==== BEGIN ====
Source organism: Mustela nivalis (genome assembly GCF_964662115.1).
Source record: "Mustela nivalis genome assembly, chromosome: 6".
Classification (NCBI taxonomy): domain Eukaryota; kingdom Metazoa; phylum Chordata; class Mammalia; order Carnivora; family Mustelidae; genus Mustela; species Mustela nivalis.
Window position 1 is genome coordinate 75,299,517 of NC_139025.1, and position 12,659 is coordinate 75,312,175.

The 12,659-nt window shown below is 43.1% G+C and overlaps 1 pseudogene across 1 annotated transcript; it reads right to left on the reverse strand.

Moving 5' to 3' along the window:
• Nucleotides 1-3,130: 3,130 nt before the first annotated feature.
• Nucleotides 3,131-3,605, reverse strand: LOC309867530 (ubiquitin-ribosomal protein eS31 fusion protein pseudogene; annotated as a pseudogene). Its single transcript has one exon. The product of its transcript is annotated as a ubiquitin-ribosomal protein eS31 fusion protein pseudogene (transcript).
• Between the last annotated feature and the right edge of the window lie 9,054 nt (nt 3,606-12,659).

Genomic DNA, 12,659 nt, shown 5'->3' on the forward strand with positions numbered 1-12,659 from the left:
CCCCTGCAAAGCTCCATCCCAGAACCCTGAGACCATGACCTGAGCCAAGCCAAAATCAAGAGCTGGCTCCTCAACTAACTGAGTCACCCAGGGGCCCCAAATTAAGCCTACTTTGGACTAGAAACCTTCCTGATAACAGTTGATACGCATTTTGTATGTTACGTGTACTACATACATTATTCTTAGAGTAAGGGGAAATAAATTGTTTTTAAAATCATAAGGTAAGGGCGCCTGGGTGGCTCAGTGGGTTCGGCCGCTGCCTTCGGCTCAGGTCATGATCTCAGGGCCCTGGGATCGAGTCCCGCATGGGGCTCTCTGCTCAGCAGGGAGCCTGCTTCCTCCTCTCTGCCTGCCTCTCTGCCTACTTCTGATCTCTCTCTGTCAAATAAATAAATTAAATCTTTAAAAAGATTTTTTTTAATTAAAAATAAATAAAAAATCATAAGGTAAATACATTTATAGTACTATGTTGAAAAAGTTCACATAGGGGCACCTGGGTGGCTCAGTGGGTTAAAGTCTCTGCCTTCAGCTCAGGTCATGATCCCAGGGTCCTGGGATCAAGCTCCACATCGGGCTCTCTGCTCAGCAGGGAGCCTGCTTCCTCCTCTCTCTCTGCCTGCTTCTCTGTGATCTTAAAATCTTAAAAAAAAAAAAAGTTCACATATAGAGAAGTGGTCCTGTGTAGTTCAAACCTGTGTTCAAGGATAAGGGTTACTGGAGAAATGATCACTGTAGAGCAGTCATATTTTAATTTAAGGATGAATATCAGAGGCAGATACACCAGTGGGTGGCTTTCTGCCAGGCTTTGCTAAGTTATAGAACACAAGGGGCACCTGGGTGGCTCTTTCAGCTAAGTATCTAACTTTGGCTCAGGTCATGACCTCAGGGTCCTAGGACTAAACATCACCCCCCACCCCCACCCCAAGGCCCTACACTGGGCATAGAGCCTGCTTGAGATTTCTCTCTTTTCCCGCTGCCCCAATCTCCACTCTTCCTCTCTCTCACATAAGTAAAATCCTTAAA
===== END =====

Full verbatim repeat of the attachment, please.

Source organism: Mustela nivalis (genome assembly GCF_964662115.1).
Source record: "Mustela nivalis genome assembly, chromosome: 6".
Classification (NCBI taxonomy): domain Eukaryota; kingdom Metazoa; phylum Chordata; class Mammalia; order Carnivora; family Mustelidae; genus Mustela; species Mustela nivalis.
Window position 1 is genome coordinate 75,299,517 of NC_139025.1, and position 12,659 is coordinate 75,312,175.

The 12,659-nt window shown below is 43.1% G+C and overlaps 1 pseudogene across 1 annotated transcript; it reads right to left on the reverse strand.

Moving 5' to 3' along the window:
• Nucleotides 1-3,130: 3,130 nt before the first annotated feature.
• Nucleotides 3,131-3,605, reverse strand: LOC309867530 (ubiquitin-ribosomal protein eS31 fusion protein pseudogene; annotated as a pseudogene). Its single transcript has one exon. The product of its transcript is annotated as a ubiquitin-ribosomal protein eS31 fusion protein pseudogene (transcript).
• Between the last annotated feature and the right edge of the window lie 9,054 nt (nt 3,606-12,659).

Genomic DNA, 12,659 nt, shown 5'->3' on the forward strand with positions numbered 1-12,659 from the left:
CCCCTGCAAAGCTCCATCCCAGAACCCTGAGACCATGACCTGAGCCAAGCCAAAATCAAGAGCTGGCTCCTCAACTAACTGAGTCACCCAGGGGCCCCAAATTAAGCCTACTTTGGACTAGAAACCTTCCTGATAACAGTTGATACGCATTTTGTATGTTACGTGTACTACATACATTATTCTTAGAGTAAGGGGAAATAAATTGTTTTTAAAATCATAAGGTAAGGGCGCCTGGGTGGCTCAGTGGGTTCGGCCGCTGCCTTCGGCTCAGGTCATGATCTCAGGGCCCTGGGATCGAGTCCCGCATGGGGCTCTCTGCTCAGCAGGGAGCCTGCTTCCTCCTCTCTGCCTGCCTCTCTGCCTACTTCTGATCTCTCTCTGTCAAATAAATAAATTAAATCTTTAAAAAGATTTTTTTTAATTAAAAATAAATAAAAAATCATAAGGTAAATACATTTATAGTACTATGTTGAAAAAGTTCACATAGGGGCACCTGGGTGGCTCAGTGGGTTAAAGTCTCTGCCTTCAGCTCAGGTCATGATCCCAGGGTCCTGGGATCAAGCTCCACATCGGGCTCTCTGCTCAGCAGGGAGCCTGCTTCCTCCTCTCTCTCTGCCTGCTTCTCTGTGATCTTAAAATCTTAAAAAAAAAAAAAGTTCACATATAGAGAAGTGGTCCTGTGTAGTTCAAACCTGTGTTCAAGGATAAGGGTTACTGGAGAAATGATCACTGTAGAGCAGTCATATTTTAATTTAAGGATGAATATCAGAGGCAGATACACCAGTGGGTGGCTTTCTGCCAGGCTTTGCTAAGTTATAGAACACAAGGGGCACCTGGGTGGCTCTTTCAGCTAAGTATCTAACTTTGGCTCAGGTCATGACCTCAGGGTCCTAGGACTAAACATCACCCCCCACCCCCACCCCAAGGCCCTACACTGGGCATAGAGCCTGCTTGAGATTTCTCTCTTTTCCCGCTGCCCCAATCTCCACTCTTCCTCTCTCTCACATAAGTAAAATCCTTAAA